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Baltimore Police Commissioner Daryl De Sousa has appointed a second former Drug Enforcement Administration official to his top command staff, this time overseeing internal affairs.

Chief David Cali, who spent 27 years as a DEA agent, now heads the police department's Office of Professional Responsibility, which oversees internal affairs, anti-corruption and ethical investigations, and the equal opportunity and diversity section.

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Cali could not immediately be reached for comment on Tuesday.

Cali replaces Chief Rodney Hill, who had been in charge of internal investigations since 2013 and announced his retirement in March.

Hill's tenure was defined in part by a series of high-profile incidents within the department, including the death of Freddie Gray from injuries suffered in police custody in 2015, the subsequent Justice Department investigation and report on widespread unconstitutional practices within the department in 2016, and last year's federal indictments of the agency's corrupt Gun Trace Task Force.

Baltimore Police Commissioner Darryl De Sousa has appointed Gary Tuggle, a former top-ranking Drug Enforcement Administration official, as his deputy commissioner of strategic and support services, the department announced Friday.

Those issues have prompted an array of reforms in the department, including under a federal consent decree, some of which speak to how the department oversees officers and investigates misconduct allegations — reforms Cali will now help implement and oversee.

According to the police department, Cali's last assignment at the DEA was as acting deputy chief inspector in the Office of Inspections at DEA headquarters, where he "oversaw DEA's internal inspection program globally, ensuring DEA's 10,000 employees stationed around the world, adhered to, and complied with, established policies and procedures."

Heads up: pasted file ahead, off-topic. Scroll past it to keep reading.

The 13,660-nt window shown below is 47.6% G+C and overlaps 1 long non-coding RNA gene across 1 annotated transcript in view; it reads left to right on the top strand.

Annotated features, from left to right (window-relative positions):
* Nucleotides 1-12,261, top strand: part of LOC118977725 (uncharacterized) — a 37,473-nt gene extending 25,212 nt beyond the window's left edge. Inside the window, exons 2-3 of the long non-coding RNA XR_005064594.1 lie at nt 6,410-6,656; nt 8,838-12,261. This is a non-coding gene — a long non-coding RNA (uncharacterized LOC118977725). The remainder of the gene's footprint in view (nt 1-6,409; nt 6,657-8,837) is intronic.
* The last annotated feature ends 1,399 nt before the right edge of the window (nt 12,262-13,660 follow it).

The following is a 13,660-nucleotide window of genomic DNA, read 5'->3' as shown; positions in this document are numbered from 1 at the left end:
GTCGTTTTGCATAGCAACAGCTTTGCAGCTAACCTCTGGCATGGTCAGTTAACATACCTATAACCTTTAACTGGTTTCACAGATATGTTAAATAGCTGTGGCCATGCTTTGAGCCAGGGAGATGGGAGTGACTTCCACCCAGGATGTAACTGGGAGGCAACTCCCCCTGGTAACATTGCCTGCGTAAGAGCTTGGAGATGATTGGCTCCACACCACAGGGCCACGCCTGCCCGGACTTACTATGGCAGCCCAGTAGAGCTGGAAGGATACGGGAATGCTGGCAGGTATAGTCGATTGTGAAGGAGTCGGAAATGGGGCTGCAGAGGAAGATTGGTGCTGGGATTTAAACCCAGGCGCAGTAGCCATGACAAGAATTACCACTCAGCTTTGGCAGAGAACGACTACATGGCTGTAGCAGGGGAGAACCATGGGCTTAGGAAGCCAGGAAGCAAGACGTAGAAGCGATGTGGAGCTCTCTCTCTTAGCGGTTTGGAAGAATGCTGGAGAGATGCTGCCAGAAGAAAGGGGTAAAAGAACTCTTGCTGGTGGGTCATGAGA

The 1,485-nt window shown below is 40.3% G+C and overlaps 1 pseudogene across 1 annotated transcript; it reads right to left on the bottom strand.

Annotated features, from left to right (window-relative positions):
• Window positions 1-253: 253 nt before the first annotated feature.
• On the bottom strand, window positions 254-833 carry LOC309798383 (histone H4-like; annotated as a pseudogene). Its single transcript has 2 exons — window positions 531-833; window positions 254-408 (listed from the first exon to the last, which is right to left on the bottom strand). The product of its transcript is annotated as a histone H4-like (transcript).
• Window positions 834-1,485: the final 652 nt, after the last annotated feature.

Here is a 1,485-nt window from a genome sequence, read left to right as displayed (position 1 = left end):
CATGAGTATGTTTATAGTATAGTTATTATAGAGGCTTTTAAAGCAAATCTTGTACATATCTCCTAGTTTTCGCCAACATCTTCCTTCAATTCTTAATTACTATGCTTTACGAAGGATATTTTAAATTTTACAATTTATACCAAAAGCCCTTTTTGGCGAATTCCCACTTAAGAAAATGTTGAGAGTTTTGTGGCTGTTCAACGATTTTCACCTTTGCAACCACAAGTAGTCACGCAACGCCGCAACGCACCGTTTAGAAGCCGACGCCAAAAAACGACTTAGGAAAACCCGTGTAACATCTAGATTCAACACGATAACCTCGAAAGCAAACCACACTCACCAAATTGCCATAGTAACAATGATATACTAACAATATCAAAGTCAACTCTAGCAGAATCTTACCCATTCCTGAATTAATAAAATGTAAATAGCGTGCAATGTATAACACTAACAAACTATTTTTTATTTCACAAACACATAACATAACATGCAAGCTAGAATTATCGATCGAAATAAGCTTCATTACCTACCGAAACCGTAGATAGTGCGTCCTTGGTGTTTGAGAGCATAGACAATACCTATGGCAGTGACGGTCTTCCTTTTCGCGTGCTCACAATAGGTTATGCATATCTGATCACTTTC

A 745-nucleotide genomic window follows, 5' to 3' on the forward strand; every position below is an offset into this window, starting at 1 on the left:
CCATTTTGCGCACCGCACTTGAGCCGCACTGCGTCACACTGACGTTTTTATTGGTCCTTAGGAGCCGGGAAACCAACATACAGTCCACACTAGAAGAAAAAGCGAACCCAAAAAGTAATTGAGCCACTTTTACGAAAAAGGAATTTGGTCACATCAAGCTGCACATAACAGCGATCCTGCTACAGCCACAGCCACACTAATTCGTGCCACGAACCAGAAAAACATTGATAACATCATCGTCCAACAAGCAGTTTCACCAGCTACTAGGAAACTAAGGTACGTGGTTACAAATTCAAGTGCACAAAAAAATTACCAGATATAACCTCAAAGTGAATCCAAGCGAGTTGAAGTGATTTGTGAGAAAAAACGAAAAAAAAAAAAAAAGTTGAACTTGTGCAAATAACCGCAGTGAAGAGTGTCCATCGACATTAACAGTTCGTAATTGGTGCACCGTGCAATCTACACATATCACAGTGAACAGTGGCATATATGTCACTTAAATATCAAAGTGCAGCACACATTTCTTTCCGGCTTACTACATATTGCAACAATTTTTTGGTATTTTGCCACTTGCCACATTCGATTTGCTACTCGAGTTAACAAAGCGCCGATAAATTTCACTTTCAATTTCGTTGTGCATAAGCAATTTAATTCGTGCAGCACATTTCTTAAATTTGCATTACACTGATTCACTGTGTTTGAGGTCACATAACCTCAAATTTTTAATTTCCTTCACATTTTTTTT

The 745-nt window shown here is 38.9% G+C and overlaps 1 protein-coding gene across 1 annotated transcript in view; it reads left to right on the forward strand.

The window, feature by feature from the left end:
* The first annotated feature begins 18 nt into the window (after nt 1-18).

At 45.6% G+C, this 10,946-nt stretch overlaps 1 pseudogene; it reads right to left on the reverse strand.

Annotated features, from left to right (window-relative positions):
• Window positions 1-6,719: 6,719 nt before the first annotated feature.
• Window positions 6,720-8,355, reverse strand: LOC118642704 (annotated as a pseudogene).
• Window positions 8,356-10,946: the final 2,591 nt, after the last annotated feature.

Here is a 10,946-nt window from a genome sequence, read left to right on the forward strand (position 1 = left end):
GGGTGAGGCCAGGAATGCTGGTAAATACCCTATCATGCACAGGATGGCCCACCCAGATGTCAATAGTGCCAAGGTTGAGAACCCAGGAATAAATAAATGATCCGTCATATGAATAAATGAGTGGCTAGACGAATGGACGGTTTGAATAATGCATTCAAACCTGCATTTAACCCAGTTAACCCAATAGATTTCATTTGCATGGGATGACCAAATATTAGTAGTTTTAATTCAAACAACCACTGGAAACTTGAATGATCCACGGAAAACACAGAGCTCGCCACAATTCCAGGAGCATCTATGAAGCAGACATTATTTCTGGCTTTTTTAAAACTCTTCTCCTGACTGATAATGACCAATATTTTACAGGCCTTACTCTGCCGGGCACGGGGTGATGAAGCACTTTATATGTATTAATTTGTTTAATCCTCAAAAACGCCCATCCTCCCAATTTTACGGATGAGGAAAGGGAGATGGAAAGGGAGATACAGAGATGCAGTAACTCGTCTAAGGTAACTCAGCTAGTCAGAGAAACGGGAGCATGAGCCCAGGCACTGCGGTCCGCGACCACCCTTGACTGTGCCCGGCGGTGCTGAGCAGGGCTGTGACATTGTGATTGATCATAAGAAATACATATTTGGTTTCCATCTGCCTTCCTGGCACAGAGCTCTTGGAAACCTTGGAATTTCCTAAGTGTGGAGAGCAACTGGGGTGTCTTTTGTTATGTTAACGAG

He also worked with the DEA's Office of Professional Responsibility, which is charged with investigating allegations of employee misconduct, the police department said.

Cali is the second DEA official to join De Sousa's top command. In March, De Sousa appointed Gary Tuggle, another former DEA official, as deputy commissioner of strategic and support services.

Baltimore has made incremental progress reforming its police department under its year-old consent decree with the U.S. Department of Justice, city officials and their federal overseers agreed at the first public court hearing since the deal was inked last spring.

De Sousa also has made other command staff changes recently.

Col. Perry Stanfield, a former lieutenant who jumped several command ranks when De Sousa brought him out of retirement earlier this year to serve as the chief of patrol, has been reassigned to head the Institute for Community Police Relations & Downtown Engagement, police confirmed.

A department spokesman could not immediately explain what that entity does, or why Stanfield was reassigned after only three months at the helm of the department's largest division.

Lt. Col. Deron Garrity — who formerly served under Stanfield overseeing patrol on the city's entire east side — has been selected to replace Stanfield as chief of patrol, serving as an acting colonel, police said.

Police said a new organizational chart was not immediately available.

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